A fracture mechanics interpretation of the DNV brittle fracture criteria for ships and mobile offshore units

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    Design procedures against brittle fracture are either based on empirical experience based methods or theoretical fracture mechanics based methods. Frequently, the fracture mechanics based assessment procedures are suspected to be tools by which to get acceptance for poor quality. In reality, these suspicions are somewhat unfounded, since the manufacturing standards, implicitly, also assume some specific defect size.
    The standards contain specific inspection criteria, which in themselves lead to some specific possible accepted defect size. The problem has been that the manufacturing standards have not been evaluated based on an advanced fracture mechanics analysis. Here the Det Norske Veritas (DNV) rules for ships and mobile offshore units are analysed, applying the state‐of‐the‐art fracture mechanics assessment method SINTAP. Based on the assessment, the consistency of the DNV rules, with respect to strength level and inspection criteria is revealed. The assessment, also creates the possibility to extend the rules to thinner and higher strength steels.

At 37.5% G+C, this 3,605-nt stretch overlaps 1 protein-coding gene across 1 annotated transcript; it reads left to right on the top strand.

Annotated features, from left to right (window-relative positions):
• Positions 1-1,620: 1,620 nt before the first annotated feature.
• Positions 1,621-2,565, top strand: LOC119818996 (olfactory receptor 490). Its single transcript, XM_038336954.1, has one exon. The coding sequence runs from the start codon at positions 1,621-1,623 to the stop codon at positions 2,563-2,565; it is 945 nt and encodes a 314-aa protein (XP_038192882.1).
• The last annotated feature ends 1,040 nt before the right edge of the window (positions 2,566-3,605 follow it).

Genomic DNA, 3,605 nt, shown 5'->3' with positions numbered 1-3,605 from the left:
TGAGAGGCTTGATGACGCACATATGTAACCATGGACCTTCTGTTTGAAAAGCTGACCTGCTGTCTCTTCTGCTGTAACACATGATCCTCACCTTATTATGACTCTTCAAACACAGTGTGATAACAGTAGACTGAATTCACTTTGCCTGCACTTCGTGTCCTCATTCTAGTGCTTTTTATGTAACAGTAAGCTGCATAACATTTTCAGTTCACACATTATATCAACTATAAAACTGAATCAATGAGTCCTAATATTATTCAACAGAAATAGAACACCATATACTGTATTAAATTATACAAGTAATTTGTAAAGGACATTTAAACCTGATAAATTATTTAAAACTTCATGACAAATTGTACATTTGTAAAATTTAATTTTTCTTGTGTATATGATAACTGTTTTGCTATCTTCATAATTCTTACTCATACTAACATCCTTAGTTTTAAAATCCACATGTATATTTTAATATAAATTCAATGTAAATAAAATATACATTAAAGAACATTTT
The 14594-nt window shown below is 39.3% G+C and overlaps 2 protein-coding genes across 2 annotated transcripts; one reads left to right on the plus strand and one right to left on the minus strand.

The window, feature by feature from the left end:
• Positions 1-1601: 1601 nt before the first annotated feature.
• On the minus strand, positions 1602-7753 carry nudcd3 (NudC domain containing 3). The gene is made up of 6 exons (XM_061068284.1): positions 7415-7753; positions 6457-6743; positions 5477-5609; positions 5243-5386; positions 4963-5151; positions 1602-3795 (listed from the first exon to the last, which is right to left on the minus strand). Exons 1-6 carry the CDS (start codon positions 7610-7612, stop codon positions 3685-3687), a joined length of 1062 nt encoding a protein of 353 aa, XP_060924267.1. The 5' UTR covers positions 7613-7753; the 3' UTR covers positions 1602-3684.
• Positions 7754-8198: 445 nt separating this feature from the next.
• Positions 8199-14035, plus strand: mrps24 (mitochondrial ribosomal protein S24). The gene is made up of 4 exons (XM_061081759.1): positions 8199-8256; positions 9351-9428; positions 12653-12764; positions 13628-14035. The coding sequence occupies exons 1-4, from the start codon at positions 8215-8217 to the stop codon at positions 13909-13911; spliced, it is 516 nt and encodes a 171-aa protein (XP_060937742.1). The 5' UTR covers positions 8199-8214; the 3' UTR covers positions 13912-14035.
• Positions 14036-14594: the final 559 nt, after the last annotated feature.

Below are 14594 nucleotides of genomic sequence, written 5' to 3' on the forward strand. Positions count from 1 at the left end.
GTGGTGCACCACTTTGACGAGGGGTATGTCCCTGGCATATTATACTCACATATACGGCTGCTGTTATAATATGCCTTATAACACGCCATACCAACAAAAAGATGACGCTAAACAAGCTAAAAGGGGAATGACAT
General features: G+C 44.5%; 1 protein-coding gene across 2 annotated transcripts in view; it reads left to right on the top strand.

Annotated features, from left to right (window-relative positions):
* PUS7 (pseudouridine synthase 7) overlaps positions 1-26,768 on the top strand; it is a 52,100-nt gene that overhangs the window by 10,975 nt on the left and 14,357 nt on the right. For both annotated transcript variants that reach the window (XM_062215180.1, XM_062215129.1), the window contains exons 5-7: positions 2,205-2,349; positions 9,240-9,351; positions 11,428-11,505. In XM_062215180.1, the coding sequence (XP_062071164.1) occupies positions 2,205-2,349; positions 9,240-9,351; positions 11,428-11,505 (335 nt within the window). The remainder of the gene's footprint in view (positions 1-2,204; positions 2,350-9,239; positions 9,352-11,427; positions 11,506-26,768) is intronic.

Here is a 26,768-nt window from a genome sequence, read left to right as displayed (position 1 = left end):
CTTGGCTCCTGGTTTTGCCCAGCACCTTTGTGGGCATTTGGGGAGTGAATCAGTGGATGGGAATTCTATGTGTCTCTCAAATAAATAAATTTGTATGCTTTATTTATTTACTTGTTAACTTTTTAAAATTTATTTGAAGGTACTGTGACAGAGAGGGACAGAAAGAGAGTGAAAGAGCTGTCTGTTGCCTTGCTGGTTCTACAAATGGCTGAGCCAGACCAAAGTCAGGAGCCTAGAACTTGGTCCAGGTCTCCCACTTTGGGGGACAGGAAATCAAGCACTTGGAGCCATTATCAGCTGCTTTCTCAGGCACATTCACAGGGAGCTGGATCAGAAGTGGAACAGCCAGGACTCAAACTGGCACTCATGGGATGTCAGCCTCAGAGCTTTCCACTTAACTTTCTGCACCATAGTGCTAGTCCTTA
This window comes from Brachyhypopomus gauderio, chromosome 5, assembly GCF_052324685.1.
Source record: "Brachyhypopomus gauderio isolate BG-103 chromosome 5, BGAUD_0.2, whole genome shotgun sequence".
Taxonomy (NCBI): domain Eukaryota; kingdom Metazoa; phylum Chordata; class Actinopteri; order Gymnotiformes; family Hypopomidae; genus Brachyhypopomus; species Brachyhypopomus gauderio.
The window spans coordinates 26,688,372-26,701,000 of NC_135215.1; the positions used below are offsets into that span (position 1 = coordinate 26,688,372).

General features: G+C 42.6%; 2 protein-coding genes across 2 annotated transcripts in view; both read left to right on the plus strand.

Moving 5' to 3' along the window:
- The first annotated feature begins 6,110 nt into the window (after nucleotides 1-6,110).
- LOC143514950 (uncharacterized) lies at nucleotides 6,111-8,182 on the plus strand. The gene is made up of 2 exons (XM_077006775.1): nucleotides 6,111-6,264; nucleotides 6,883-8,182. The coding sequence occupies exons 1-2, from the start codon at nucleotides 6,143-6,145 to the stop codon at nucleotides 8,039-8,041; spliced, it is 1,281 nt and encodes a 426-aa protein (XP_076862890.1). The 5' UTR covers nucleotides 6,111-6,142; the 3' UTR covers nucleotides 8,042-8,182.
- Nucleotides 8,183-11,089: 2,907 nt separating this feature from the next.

Original languageEnglish
    Pages (from-to)1033-1043
    JournalFatigue & Fracture of Engineering Materials & Structures
    Issue number11
    Publication statusPublished - 2002
    MoE publication typeA1 Journal article-refereed



    • brittle fracture
    • charpy-V criteria
    • correlation
    • fracture mechanics
    • ship steels
    • ProperTune

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